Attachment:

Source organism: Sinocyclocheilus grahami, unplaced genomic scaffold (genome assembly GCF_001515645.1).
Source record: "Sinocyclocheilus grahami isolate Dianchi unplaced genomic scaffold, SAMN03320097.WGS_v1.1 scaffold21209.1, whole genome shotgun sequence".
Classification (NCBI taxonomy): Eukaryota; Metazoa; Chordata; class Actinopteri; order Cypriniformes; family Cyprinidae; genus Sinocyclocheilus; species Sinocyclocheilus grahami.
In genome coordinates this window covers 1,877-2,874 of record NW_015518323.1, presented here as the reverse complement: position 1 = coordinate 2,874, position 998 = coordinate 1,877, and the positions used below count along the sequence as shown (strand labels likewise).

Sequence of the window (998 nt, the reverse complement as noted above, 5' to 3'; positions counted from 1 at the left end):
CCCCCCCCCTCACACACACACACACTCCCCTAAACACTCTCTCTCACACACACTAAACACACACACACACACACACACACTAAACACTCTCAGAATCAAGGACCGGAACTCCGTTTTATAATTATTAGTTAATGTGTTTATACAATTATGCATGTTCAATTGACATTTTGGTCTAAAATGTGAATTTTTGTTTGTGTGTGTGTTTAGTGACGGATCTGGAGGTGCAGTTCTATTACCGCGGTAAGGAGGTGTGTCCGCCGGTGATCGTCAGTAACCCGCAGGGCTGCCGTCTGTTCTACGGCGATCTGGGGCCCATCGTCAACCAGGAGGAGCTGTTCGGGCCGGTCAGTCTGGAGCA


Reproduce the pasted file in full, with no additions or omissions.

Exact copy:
Source organism: Sinocyclocheilus grahami, unplaced genomic scaffold (genome assembly GCF_001515645.1).
Source record: "Sinocyclocheilus grahami isolate Dianchi unplaced genomic scaffold, SAMN03320097.WGS_v1.1 scaffold21209.1, whole genome shotgun sequence".
Classification (NCBI taxonomy): Eukaryota; Metazoa; Chordata; class Actinopteri; order Cypriniformes; family Cyprinidae; genus Sinocyclocheilus; species Sinocyclocheilus grahami.
In genome coordinates this window covers 1,877-2,874 of record NW_015518323.1, presented here as the reverse complement: position 1 = coordinate 2,874, position 998 = coordinate 1,877, and the positions used below count along the sequence as shown (strand labels likewise).

Sequence of the window (998 nt, the reverse complement as noted above, 5' to 3'; positions counted from 1 at the left end):
CCCCCCCCCTCACACACACACACACTCCCCTAAACACTCTCTCTCACACACACTAAACACACACACACACACACACACACTAAACACTCTCAGAATCAAGGACCGGAACTCCGTTTTATAATTATTAGTTAATGTGTTTATACAATTATGCATGTTCAATTGACATTTTGGTCTAAAATGTGAATTTTTGTTTGTGTGTGTGTTTAGTGACGGATCTGGAGGTGCAGTTCTATTACCGCGGTAAGGAGGTGTGTCCGCCGGTGATCGTCAGTAACCCGCAGGGCTGCCGTCTGTTCTACGGCGATCTGGGGCCCATCGTCAACCAGGAGGAGCTGTTCGGGCCGGTCAGTCTGGAGCA